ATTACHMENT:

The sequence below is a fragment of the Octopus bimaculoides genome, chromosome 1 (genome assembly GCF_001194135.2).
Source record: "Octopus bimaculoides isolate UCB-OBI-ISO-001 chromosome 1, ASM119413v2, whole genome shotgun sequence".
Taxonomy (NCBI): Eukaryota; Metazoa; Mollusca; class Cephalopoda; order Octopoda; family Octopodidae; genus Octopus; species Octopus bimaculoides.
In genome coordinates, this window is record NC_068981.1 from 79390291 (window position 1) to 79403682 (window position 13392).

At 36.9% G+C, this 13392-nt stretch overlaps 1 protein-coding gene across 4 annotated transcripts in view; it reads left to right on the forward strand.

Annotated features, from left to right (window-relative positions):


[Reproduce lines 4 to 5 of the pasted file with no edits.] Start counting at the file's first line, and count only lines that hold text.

In genome coordinates, this window is record NC_068981.1 from 79390291 (window position 1) to 79403682 (window position 13392).

At 36.9% G+C, this 13392-nt stretch overlaps 1 protein-coding gene across 4 annotated transcripts in view; it reads left to right on the forward strand.